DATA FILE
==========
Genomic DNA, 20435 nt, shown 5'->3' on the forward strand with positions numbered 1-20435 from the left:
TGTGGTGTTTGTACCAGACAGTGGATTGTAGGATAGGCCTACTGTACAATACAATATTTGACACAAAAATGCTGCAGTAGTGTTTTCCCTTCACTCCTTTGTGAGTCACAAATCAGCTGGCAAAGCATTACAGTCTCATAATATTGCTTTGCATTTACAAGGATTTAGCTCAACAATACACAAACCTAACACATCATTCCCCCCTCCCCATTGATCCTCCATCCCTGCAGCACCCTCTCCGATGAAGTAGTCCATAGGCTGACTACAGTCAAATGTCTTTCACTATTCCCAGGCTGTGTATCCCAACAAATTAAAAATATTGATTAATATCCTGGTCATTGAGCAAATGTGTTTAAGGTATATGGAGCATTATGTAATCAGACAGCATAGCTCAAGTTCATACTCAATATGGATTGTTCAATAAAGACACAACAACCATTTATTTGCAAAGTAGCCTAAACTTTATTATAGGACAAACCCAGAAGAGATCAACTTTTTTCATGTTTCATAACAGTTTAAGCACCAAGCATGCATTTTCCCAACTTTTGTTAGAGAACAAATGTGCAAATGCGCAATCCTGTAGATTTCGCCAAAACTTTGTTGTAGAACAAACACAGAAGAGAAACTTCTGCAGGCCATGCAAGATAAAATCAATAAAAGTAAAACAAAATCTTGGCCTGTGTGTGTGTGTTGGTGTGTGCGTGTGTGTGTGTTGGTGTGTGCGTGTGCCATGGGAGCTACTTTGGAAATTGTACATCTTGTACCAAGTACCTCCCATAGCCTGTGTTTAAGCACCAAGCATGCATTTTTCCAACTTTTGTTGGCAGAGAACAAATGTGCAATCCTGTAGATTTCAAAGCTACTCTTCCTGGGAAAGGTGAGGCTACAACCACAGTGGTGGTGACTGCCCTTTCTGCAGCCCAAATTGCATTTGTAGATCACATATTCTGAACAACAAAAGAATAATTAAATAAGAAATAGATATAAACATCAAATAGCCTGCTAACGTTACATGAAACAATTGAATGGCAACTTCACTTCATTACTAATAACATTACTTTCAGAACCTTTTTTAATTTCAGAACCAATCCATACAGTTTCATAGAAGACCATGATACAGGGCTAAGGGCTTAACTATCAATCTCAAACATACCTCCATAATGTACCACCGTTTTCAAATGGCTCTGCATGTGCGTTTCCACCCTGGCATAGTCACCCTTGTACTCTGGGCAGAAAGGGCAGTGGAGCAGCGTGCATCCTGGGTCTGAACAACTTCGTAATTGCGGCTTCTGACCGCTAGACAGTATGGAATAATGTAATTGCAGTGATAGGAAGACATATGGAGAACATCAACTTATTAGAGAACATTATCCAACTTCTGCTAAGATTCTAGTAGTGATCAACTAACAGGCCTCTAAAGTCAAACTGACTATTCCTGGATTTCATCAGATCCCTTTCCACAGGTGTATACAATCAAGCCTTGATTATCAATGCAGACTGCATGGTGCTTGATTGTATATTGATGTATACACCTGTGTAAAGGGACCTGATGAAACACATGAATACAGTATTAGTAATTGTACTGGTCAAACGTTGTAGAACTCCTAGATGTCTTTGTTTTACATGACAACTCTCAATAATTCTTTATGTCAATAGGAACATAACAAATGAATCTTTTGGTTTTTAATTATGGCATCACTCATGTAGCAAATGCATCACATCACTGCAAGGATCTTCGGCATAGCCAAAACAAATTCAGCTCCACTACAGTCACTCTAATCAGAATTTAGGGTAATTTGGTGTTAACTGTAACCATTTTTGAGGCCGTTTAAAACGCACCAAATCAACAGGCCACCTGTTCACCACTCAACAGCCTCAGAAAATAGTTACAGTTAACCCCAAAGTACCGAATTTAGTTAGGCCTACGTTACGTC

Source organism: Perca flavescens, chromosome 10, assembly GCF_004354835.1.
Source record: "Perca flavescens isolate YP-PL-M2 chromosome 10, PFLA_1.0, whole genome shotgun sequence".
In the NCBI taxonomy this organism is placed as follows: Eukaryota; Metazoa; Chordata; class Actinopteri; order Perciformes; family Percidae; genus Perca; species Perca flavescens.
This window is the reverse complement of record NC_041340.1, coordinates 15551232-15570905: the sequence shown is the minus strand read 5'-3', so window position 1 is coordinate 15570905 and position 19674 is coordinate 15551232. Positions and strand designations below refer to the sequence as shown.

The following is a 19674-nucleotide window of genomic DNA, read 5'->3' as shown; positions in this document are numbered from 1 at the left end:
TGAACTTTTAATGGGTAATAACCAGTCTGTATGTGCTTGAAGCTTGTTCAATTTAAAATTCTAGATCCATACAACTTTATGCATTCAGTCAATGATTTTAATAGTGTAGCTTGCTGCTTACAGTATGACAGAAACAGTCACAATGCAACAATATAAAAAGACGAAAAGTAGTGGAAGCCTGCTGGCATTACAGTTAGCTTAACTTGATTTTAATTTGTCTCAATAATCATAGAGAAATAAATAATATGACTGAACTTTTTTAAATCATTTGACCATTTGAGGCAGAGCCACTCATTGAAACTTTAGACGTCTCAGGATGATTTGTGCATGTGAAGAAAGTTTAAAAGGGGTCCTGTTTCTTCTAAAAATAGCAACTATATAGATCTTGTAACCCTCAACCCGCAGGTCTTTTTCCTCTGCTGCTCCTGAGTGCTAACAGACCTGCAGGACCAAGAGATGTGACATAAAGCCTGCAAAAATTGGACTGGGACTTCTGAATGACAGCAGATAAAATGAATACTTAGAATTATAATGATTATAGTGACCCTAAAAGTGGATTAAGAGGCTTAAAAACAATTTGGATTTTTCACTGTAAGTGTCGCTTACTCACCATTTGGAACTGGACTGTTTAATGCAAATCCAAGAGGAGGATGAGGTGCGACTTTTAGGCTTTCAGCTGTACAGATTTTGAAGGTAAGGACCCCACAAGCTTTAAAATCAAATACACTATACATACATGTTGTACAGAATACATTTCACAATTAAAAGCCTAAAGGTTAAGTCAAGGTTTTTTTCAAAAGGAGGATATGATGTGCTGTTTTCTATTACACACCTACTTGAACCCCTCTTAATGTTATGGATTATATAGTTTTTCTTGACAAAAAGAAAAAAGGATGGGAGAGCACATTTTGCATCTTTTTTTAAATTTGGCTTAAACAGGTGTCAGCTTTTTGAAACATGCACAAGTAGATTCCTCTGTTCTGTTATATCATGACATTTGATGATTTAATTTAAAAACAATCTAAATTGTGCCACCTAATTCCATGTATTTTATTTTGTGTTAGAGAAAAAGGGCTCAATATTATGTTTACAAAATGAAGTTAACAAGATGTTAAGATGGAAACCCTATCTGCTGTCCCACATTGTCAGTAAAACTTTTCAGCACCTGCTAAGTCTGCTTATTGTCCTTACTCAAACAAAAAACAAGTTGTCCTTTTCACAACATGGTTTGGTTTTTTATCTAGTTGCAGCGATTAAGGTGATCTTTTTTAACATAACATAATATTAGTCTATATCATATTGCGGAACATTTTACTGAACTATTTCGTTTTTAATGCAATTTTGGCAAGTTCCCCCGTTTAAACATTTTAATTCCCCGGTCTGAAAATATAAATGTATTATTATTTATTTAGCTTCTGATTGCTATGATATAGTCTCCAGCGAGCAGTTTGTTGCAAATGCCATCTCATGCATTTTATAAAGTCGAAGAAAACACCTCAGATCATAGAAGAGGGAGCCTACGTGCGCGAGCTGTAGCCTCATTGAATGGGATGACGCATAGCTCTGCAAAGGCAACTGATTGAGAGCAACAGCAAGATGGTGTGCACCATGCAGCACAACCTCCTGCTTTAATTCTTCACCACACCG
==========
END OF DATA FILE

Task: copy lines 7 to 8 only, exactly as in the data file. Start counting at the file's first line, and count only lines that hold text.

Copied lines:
The following is a 19674-nucleotide window of genomic DNA, read 5'->3' as shown; positions in this document are numbered from 1 at the left end:
TGAACTTTTAATGGGTAATAACCAGTCTGTATGTGCTTGAAGCTTGTTCAATTTAAAATTCTAGATCCATACAACTTTATGCATTCAGTCAATGATTTTAATAGTGTAGCTTGCTGCTTACAGTATGACAGAAACAGTCACAATGCAACAATATAAAAAGACGAAAAGTAGTGGAAGCCTGCTGGCATTACAGTTAGCTTAACTTGATTTTAATTTGTCTCAATAATCATAGAGAAATAAATAATATGACTGAACTTTTTTAAATCATTTGACCATTTGAGGCAGAGCCACTCATTGAAACTTTAGACGTCTCAGGATGATTTGTGCATGTGAAGAAAGTTTAAAAGGGGTCCTGTTTCTTCTAAAAATAGCAACTATATAGATCTTGTAACCCTCAACCCGCAGGTCTTTTTCCTCTGCTGCTCCTGAGTGCTAACAGACCTGCAGGACCAAGAGATGTGACATAAAGCCTGCAAAAATTGGACTGGGACTTCTGAATGACAGCAGATAAAATGAATACTTAGAATTATAATGATTATAGTGACCCTAAAAGTGGATTAAGAGGCTTAAAAACAATTTGGATTTTTCACTGTAAGTGTCGCTTACTCACCATTTGGAACTGGACTGTTTAATGCAAATCCAAGAGGAGGATGAGGTGCGACTTTTAGGCTTTCAGCTGTACAGATTTTGAAGGTAAGGACCCCACAAGCTTTAAAATCAAATACACTATACATACATGTTGTACAGAATACATTTCACAATTAAAAGCCTAAAGGTTAAGTCAAGGTTTTTTTCAAAAGGAGGATATGATGTGCTGTTTTCTATTACACACCTACTTGAACCCCTCTTAATGTTATGGATTATATAGTTTTTCTTGACAAAAAGAAAAAAGGATGGGAGAGCACATTTTGCATCTTTTTTTAAATTTGGCTTAAACAGGTGTCAGCTTTTTGAAACATGCACAAGTAGATTCCTCTGTTCTGTTATATCATGACATTTGATGATTTAATTTAAAAACAATCTAAATTGTGCCACCTAATTCCATGTATTTTATTTTGTGTTAGAGAAAAAGGGCTCAATATTATGTTTACAAAATGAAGTTAACAAGATGTTAAGATGGAAACCCTATCTGCTGTCCCACATTGTCAGTAAAACTTTTCAGCACCTGCTAAGTCTGCTTATTGTCCTTACTCAAACAAAAAACAAGTTGTCCTTTTCACAACATGGTTTGGTTTTTTATCTAGTTGCAGCGATTAAGGTGATCTTTTTTAACATAACATAATATTAGTCTATATCATATTGCGGAACATTTTACTGAACTATTTCGTTTTTAATGCAATTTTGGCAAGTTCCCCCGTTTAAACATTTTAATTCCCCGGTCTGAAAATATAAATGTATTATTATTTATTTAGCTTCTGATTGCTATGATATAGTCTCCAGCGAGCAGTTTGTTGCAAATGCCATCTCATGCATTTTATAAAGTCGAAGAAAACACCTCAGATCATAGAAGAGGGAGCCTACGTGCGCGAGCTGTAGCCTCATTGAATGGGATGACGCATAGCTCTGCAAAGGCAACTGATTGAGAGCAACAGCAAGATGGTGTGCACCATGCAGCACAACCTCCTGCTTTAATTCTTCACCACACCG